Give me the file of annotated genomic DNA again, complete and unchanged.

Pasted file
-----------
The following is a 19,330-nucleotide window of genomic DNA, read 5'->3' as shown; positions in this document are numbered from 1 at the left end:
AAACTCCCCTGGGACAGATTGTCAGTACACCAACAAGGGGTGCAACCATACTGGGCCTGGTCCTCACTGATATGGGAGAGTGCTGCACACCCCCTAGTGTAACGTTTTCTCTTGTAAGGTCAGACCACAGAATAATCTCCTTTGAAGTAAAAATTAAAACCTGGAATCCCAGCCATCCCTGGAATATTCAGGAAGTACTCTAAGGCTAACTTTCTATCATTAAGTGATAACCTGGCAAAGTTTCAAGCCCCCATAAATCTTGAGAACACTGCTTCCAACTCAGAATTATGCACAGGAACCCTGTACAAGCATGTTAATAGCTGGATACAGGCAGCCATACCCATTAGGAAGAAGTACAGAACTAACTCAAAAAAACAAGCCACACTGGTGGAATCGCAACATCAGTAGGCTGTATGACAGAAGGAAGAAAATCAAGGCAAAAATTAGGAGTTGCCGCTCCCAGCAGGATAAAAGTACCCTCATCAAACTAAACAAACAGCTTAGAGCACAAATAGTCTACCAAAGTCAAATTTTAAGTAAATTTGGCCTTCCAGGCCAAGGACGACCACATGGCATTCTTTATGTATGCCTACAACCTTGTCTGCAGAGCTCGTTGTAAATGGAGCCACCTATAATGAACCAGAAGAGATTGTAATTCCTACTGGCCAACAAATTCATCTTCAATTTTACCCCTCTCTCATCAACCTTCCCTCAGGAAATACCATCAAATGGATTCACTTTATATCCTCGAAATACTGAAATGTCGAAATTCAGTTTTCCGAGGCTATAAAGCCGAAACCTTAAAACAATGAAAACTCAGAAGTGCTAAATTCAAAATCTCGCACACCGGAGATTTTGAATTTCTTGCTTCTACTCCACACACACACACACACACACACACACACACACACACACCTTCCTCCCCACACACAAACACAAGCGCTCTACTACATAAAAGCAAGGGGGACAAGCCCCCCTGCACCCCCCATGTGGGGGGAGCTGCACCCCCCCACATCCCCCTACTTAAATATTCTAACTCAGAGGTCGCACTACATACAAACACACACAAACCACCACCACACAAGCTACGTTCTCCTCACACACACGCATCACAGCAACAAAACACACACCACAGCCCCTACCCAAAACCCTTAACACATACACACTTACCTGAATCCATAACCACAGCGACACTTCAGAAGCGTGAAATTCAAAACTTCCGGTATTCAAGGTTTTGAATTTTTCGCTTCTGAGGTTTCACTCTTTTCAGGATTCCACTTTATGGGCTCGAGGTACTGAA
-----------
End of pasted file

The following is a 19,330-nucleotide window of genomic DNA, read 5'->3' as shown; positions in this document are numbered from 1 at the left end:
AAACTCCCCTGGGACAGATTGTCAGTACACCAACAAGGGGTGCAACCATACTGGGCCTGGTCCTCACTGATATGGGAGAGTGCTGCACACCCCCTAGTGTAACGTTTTCTCTTGTAAGGTCAGACCACAGAATAATCTCCTTTGAAGTAAAAATTAAAACCTGGAATCCCAGCCATCCCTGGAATATTCAGGAAGTACTCTAAGGCTAACTTTCTATCATTAAGTGATAACCTGGCAAAGTTTCAAGCCCCCATAAATCTTGAGAACACTGCTTCCAACTCAGAATTATGCACAGGAACCCTGTACAAGCATGTTAATAGCTGGATACAGGCAGCCATACCCATTAGGAAGAAGTACAGAACTAACTCAAAAAAACAAGCCACACTGGTGGAATCGCAACATCAGTAGGCTGTATGACAGAAGGAAGAAAATCAAGGCAAAAATTAGGAGTTGCCGCTCCCAGCAGGATAAAAGTACCCTCATCAAACTAAACAAACAGCTTAGAGCACAAATAGTCTACCAAAGTCAAATTTTAAGTAAATTTGGCCTTCCAGGCCAAGGACGACCACATGGCATTCTTTATGTATGCCTACAACCTTGTCTGCAGAGCTCGTTGTAAATGGAGCCACCTATAATGAACCAGAAGAGATTGTAATTCCTACTGGCCAACAAATTCATCTTCAATTTTACCCCTCTCTCATCAACCTTCCCTCAGGAAATACCATCAAATGGATTCACTTTATATCCTCGAAATACTGAAATGTCGAAATTCAGTTTTCCGAGGCTATAAAGCCGAAACCTTAAAACAATGAAAACTCAGAAGTGCTAAATTCAAAATCTCGCACACCGGAGATTTTGAATTTCTTGCTTCTACTCCACACACACACACACACACACACACACACACACACACACCTTCCTCCCCACACACAAACACAAGCGCTCTACTACATAAAAGCAAGGGGGACAAGCCCCCCTGCACCCCCCATGTGGGGGGAGCTGCACCCCCCCACATCCCCCTACTTAAATATTCTAACTCAGAGGTCGCACTACATACAAACACACACAAACCACCACCACACAAGCTACGTTCTCCTCACACACACGCATCACAGCAACAAAACACACACCACAGCCCCTACCCAAAACCCTTAACACATACACACTTACCTGAATCCATAACCACAGCGACACTTCAGAAGCGTGAAATTCAAAACTTCCGGTATTCAAGGTTTTGAATTTTTCGCTTCTGAGGTTTCACTCTTTTCAGGATTCCACTTTATGGGCTCGAGGTACTGAA